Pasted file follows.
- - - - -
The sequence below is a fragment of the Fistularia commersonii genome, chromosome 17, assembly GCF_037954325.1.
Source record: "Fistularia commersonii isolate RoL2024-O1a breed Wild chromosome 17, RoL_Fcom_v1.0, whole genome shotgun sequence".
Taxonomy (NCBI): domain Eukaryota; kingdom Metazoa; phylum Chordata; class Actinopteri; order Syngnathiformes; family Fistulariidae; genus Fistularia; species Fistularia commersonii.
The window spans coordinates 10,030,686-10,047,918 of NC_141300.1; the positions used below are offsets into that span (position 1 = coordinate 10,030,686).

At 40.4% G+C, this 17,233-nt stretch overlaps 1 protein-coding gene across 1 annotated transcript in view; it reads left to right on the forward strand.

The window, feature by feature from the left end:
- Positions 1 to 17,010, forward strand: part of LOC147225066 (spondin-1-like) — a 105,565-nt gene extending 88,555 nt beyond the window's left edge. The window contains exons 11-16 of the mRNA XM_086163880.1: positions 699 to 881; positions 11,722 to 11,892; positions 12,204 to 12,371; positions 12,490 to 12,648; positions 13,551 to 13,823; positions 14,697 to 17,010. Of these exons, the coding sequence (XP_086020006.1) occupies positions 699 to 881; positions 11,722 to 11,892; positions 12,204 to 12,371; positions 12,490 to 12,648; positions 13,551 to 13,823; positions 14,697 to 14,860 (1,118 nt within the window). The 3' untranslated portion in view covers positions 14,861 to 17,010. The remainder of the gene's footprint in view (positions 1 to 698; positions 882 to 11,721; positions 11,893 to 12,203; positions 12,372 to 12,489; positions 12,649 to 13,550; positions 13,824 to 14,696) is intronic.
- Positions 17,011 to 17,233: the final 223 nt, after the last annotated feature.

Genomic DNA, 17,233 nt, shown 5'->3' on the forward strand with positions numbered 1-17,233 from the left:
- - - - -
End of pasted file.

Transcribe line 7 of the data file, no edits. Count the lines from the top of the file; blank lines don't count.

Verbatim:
- Positions 1 to 17,010, forward strand: part of LOC147225066 (spondin-1-like) — a 105,565-nt gene extending 88,555 nt beyond the window's left edge. The window contains exons 11-16 of the mRNA XM_086163880.1: positions 699 to 881; positions 11,722 to 11,892; positions 12,204 to 12,371; positions 12,490 to 12,648; positions 13,551 to 13,823; positions 14,697 to 17,010. Of these exons, the coding sequence (XP_086020006.1) occupies positions 699 to 881; positions 11,722 to 11,892; positions 12,204 to 12,371; positions 12,490 to 12,648; positions 13,551 to 13,823; positions 14,697 to 14,860 (1,118 nt within the window). The 3' untranslated portion in view covers positions 14,861 to 17,010. The remainder of the gene's footprint in view (positions 1 to 698; positions 882 to 11,721; positions 11,893 to 12,203; positions 12,372 to 12,489; positions 12,649 to 13,550; positions 13,824 to 14,696) is intronic.